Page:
Root Causes of Politico-Military Violence Largely Unaddressed
May 21, 2013
The Ouattara government may have made meaningful progress in rebuilding the economy and infrastructure after years of devastation by conflict and mismanagement. But the lack of impartial justice as well as the failure to address other issues that underpin a decade of abuse could undermine longer-term prospects for stability and development.
Matt Wells, West Africa researcher

(Nairobi) – Côte d’Ivoire’s government has made little progress in addressing root causes of the country’s decade of politico-military violence in the two years since President Alassane Ouattara’s inauguration on May 21, 2011, Human Rights Watch said today. These problems threaten the country’s long-term stability despite a strong economic rebound, Human Rights Watch said.

In the coming year, the Ivorian government should prioritize addressing these issues, including the lack of accountability among the security forces, the need for disarmament and security sector reform, and land conflict, Human Rights Watch said. The government should also build on its efforts to ensure that economic growth leads to improved protection of economic, social, and cultural rights, as well as civil and political rights.

“The Ouattara government may have made meaningful progress in rebuilding the economy and infrastructure after years of devastation by conflict and mismanagement,” said Matt Wells, West Africa researcher at Human Rights Watch. “But the lack of impartial justice as well as the failure to address other issues that underpin a decade of abuse could undermine longer-term prospects for stability and development.”

Internationally recognized results proclaimed Ouattara the winner of the November 2010 election, but Laurent Gbagbo, his opponent, refused to step down as president. That caused a five-month crisis during which at least 3,000 people were killed and 150 women raped, with forces on both sides often carrying out attacks along political, ethnic, and religious lines. Gbagbo was arrested on April 11, 2011, and ultimately transferred to the International Criminal Court (ICC), where he remains in custody while judges decide if there is enough evidence to try him for four counts of crimes against humanity.

Despite the destruction during the war and more recent security threats, the Ouattara government has made notable progress in a number of areas. The International Monetary Fund has reported nearly 10 percent economic growth in Côte d’Ivoire for 2012. The government is widely praised for improving the road system. Large infrastructure projects that aim to increase access to electricity and clean water have been announced. The government has increased the judiciary’s budget and become a state party to the ICC. And President Ouattara has made strong commitments to fight corruption. He has also been the chairman of the West African bloc ECOWAS since February 2012, helping lead the region’s response to the Malian crisis, among other initiatives.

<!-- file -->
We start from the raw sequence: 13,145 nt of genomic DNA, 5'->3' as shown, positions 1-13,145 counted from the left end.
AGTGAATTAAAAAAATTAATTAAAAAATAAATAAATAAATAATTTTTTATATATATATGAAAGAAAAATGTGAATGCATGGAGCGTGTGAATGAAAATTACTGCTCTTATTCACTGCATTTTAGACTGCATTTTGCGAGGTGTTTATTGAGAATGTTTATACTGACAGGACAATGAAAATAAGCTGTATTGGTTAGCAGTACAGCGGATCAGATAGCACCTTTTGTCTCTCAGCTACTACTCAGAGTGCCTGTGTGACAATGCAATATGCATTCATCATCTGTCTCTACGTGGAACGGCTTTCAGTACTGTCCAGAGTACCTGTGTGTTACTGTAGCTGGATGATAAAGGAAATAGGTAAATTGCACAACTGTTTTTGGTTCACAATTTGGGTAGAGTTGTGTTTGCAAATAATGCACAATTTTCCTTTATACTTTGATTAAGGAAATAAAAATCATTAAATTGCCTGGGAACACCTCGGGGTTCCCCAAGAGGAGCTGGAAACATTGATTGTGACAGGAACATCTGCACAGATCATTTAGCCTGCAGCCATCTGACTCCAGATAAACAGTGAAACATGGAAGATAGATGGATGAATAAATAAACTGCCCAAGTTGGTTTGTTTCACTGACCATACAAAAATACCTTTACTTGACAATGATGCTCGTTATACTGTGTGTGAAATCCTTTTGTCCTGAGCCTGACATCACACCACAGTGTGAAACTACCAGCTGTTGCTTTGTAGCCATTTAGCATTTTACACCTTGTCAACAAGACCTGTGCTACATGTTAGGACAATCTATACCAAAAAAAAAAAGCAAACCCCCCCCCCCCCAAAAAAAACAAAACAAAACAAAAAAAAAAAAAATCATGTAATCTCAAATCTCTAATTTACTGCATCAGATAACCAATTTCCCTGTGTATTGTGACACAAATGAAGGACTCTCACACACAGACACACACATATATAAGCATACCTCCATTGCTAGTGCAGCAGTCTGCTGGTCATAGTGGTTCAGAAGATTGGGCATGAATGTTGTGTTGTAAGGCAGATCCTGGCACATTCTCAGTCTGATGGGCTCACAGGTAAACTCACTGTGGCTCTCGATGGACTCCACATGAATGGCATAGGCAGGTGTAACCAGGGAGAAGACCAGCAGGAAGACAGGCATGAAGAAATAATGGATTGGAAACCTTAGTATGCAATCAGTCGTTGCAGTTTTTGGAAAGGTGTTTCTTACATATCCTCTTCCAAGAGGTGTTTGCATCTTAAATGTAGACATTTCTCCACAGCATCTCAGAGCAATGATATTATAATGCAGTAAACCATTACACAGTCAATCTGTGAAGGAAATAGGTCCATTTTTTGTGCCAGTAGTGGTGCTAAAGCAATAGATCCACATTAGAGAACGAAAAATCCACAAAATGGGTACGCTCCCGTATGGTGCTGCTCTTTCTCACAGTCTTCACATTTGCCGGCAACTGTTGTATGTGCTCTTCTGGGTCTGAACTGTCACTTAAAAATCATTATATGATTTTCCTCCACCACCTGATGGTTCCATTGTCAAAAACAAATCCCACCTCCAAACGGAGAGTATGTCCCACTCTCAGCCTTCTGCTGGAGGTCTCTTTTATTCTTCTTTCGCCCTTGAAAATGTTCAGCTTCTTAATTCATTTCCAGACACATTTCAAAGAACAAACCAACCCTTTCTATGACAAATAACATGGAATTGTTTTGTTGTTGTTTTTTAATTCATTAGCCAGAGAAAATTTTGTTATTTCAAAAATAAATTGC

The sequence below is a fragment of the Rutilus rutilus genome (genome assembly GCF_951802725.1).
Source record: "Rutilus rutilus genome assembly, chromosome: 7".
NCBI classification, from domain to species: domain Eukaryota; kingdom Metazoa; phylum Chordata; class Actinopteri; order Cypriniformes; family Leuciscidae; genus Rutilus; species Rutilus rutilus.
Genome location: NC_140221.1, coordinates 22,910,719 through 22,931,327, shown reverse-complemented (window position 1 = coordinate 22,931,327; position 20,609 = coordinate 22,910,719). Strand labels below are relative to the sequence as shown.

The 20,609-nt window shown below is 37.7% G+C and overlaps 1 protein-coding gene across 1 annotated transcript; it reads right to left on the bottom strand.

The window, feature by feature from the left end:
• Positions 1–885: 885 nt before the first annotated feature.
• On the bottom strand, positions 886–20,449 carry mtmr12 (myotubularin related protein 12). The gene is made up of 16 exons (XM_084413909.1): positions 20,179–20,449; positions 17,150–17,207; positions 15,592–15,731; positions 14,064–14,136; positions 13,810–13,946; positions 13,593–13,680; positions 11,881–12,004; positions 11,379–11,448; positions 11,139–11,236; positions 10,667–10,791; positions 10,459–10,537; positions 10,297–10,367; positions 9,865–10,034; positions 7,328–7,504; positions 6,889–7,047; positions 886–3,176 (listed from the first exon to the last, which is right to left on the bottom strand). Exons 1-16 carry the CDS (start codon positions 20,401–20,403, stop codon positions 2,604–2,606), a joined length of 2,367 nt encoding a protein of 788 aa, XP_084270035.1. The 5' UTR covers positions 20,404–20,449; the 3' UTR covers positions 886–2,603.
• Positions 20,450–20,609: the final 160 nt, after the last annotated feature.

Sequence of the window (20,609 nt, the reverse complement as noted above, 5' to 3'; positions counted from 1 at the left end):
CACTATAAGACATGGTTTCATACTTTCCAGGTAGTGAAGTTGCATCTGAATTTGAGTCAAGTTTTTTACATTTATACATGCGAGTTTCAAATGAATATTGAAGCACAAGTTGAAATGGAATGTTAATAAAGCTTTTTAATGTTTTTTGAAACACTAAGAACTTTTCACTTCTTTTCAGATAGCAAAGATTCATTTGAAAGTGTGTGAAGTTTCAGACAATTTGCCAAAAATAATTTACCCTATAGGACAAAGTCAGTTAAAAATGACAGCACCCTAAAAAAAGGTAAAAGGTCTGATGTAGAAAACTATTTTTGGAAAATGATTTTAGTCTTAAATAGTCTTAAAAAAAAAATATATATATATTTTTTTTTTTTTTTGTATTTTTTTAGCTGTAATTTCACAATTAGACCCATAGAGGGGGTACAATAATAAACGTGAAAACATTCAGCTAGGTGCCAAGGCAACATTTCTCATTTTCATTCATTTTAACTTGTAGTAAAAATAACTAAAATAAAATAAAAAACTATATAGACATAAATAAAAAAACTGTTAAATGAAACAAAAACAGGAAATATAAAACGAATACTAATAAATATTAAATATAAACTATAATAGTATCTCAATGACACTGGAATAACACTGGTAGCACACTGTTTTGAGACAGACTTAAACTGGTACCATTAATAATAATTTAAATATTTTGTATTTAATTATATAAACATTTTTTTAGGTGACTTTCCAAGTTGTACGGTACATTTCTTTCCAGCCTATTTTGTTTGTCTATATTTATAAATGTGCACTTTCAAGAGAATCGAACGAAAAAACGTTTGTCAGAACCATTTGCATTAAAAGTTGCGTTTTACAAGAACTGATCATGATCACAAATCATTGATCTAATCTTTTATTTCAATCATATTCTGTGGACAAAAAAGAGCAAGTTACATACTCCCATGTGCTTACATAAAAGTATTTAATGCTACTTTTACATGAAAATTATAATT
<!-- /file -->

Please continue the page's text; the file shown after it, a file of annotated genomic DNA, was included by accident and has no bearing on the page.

But serious challenges remain, Human Rights Watch said. It is vitally important for economic growth, as well as increased government support for efforts such as improving the justice system and developing water and power resources, to lead to demonstrable improvements for Ivorians’ rights. These include key rights to justice, water, and security.

President Ouattara has repeatedly promised that all those responsible on both sides for serious international crimes during the post-election crisis will be brought to account, regardless of political affiliation. Prosecutors have charged more than 150 people from the Gbagbo camp with such crimes, including at least 55 with violent crimes like genocide, crimes against the civilian population, and murder. But no member of the pro-Ouattara forces has been charged for crimes committed during the crisis.

On May 18, Ivorian authorities detained Amadé Ouérémi, a Burkinabé cocoa planter and militia leader. Human Rights Watch implicated him in a command role in the March 2011 Duékoué massacre, in which several hundred people from typically pro-Gbagbo ethnic groups were summarily executed. His forces fought alongside President Ouattara’s Republican Forces during the offensive to remove Gbagbo from power. It was not clear whether Ouérémi’s detention was linked to possible grave crimes during the crisis or a result of his refusal to leave the protected forest region of Mont Peko, despite repeated demands by the government.

“People suspected of serious international crimes shouldn’t get a free pass just because they are linked to the government in power,” Wells said. “What happens next with Amadé Ouérémi will be telling. A credible investigation and, evidence permitting, prosecution would help heal the deep communal divisions in western Côte d’Ivoire and show that justice may finally be available to victims on both sides.”

The Ivorian authorities’ decision to investigate the serious crimes committed by Gbagbo’s forces and to reject the Gbagbo party’s frequent calls for a general amnesty has been a positive move, Human Rights Watch said. But many of those charged from the Gbagbo camp have been in pre-trial detention for more than two years. Ivorian authorities should move these cases to trial quickly, ensuring that the full rights of the accused are protected, Human Rights Watch said.

The Ivorian government should also cooperate fully with the ICC. On November 22, 2012, the ICC unsealed a February 2012 arrest warrant against Simone Gbagbo, the former president’s wife, who remains in Ivorian custody facing domestic charges of genocide, among other crimes.

Ivorian authorities have yet to respond formally to the ICC arrest warrant. At a news conference on April 29, Justice Minister Gnénéma Coulibaly said: “When we have finished reflecting [on the transfer request], we will tell the ICC what we plan to do. The more we take our time, the more our reflection improves.”

However, the failure to respond breaches the government’s obligation either to transfer her to ICC custody or to formally challenge the admissibility of her case before the ICC on the grounds that Côte d’Ivoire has ongoing proceedings for substantially the same crimes.

“Over a year after Ivorian authorities were probably informed of the warrant, they’ve had ample time to decide where they think Simone Gbagbo should be tried,” Wells said. “Côte d’Ivoire’s failure to comply with its legal obligation to cooperate with the ICC in this case is all the more startling given the government’s positive decision to become an ICC state party.”